Why Is There a Potassium Iodide Shortage Amid the Russia-Ukraine War?

The ongoing Russia-Ukraine war has triggered a potassium iodide shortage. Why is there a shortage? Recently, the prices for potassium iodide have skyrocketed.

Anuradha Garg - Author

Mar. 15 2022, Published 12:19 p.m. ET

A box of potassium iodide tablets
Source: Anbex KI Twitter

Until a few months ago, nobody would have thought of a nuclear threat looming over the world. However, the start of the Russia-Ukraine war has put nuclear reality on the map again. Amid the invasion of Ukraine, Russian President Vladimir Putin put Russia’s nuclear force on high alert. In early March, Putin sent nuclear-armed Russian submarines and mobile missile units into military exercises. Many countries have taken notice of the nuclear threat. How's the potassium iodide shortage related?

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Russia has the world's largest nuclear arsenal with more than 6,300 warheads. In comparison, the U.S. has about 5,800 warheads and France has almost 300 warheads.

Why is there a potassium iodide shortage?

The threat of a nuclear attack by Russia has triggered a surge in the demand for potassium iodide pills. So, what's the connection? In an event of nuclear fallout, there's a high risk of radioactive iodine (or radioiodine) being released into the atmosphere. The radioactive iodine can then be breathed into the lungs. While potassium iodide is an important chemical needed by the body, radioiodine can harm the thyroid gland because it's sensitive to radioactive iodine.

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nuclear explosion
Source: Pixabay

The thyroid is a butterfly-shaped gland at the front of the neck, which regulates many hormones in the body. It can’t differentiate between potassium iodine and radioiodine and will absorb both. The absorption of radioiodine can have disastrous impacts on the body, including thyroid cancer. The potassium iodine pill can help saturate the thyroid gland and prevent it from absorbing radioiodine for a short period of time.

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Potassium iodide prices have been skyrocketing.

The prices of potassium iodine have surged by more than 100 percent in recent days. Many suppliers have reported depleted inventories and many are out of stock. For example, Anbex has a message on its website showing that potassium iodide pills are out of stock. According to Troy Jones, the vice president of sales and marketing for Anbex, "The big run started on February 23 through February 28. We sold out of all the inventory we had."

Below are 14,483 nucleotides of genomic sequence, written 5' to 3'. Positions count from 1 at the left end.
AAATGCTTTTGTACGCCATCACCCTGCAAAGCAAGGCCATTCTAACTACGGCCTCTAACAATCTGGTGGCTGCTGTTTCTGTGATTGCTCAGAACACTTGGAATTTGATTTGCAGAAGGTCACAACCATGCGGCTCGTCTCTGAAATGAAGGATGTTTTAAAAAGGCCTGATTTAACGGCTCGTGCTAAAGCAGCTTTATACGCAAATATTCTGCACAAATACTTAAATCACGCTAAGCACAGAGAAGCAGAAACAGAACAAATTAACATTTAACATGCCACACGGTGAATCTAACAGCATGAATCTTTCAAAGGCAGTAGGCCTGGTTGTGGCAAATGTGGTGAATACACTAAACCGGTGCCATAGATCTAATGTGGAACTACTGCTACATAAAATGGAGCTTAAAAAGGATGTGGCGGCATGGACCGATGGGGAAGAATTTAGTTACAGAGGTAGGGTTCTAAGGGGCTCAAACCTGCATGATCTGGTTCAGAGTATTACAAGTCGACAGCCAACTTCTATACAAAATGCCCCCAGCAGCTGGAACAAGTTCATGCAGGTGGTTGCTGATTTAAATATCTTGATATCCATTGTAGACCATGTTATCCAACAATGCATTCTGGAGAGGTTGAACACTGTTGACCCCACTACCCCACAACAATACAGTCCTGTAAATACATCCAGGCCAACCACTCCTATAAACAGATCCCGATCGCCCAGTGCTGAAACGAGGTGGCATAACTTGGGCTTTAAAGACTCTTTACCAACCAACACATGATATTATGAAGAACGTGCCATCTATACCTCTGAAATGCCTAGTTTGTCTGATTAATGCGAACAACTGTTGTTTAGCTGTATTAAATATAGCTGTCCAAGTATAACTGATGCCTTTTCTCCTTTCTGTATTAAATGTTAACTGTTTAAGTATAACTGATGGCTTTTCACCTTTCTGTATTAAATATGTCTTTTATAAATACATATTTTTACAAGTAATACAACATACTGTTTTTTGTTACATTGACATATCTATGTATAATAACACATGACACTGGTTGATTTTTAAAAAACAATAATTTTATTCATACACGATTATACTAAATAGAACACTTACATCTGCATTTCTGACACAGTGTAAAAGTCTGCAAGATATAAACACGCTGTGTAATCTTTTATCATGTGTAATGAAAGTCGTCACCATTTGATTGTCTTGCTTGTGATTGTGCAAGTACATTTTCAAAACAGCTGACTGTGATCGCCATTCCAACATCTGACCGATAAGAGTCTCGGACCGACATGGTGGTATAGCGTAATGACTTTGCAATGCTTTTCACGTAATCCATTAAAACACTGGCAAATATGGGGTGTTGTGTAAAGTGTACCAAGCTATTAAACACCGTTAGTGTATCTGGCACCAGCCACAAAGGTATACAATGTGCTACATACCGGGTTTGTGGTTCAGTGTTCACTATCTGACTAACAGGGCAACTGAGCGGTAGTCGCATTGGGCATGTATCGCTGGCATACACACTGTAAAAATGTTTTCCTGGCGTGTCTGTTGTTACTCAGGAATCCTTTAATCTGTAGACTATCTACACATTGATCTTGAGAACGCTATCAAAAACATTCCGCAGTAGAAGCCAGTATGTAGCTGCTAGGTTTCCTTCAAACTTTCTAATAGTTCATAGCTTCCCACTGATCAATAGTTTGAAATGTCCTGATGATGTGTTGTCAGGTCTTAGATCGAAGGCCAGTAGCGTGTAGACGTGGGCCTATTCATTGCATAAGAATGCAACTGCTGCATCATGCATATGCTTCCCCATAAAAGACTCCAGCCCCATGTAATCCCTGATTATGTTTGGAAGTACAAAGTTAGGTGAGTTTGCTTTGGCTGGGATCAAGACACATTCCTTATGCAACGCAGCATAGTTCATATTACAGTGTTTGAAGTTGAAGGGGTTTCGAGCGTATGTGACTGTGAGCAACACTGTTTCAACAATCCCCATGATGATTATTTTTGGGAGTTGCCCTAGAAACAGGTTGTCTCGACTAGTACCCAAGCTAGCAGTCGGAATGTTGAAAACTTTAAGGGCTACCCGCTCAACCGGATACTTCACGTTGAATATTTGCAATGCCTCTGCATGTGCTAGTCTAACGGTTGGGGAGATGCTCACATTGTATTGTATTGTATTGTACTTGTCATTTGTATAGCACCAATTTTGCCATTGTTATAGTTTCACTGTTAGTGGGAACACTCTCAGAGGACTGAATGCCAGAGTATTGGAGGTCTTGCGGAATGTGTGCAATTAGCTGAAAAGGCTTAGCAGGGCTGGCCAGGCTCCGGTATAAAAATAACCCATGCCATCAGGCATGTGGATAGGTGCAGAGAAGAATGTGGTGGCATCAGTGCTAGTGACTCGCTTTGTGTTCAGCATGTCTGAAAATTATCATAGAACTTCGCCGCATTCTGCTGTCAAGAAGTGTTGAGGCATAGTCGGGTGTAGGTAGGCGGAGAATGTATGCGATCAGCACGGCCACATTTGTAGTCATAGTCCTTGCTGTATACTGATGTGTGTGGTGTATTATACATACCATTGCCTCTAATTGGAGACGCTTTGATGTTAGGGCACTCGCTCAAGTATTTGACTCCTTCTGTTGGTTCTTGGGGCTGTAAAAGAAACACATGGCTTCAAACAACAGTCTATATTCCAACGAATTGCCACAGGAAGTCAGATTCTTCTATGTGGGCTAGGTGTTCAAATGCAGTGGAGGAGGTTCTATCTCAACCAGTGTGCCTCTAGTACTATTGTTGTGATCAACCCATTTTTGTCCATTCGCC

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According to CNN, four boxes of Thyrosafe potassium iodide tablets were listed on eBay for $132.50 on March 14. Another listing for a box of IOSAT 130 mg pills was selling for $89.95 each. The 14-pack box of the IOSAT tablets, made by Anbex, sell for $13.99 on the manufacturer's website.

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The CDC has issued a warning about potassium iodide.

According to the CDC, while potassium iodide pills can protect the thyroid, they won't protect the other parts of the body from radioactive iodine.

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Therefore, the CDC said, “People should take KI (potassium iodide) only on the advice of public health or emergency management officials. There are health risks associated with taking KI.” Taking the pills preventatively can actually harm the body if radioactive iodine isn't present.

The CDC also elaborated that table salt and foods rich in iodine don't contain enough iodine to block radioactive iodine from getting into your thyroid gland. People shouldn't use table salt or food as a substitute for KI. People should only use products that have been approved by the FDA. The FDA has approved two different forms of KI (potassium iodide) — tablets and liquid.

Tablets come in two strengths, 130 milligrams (mg) and 65 mg. The tablets have lines on them so that they may be cut into smaller pieces for lower doses.


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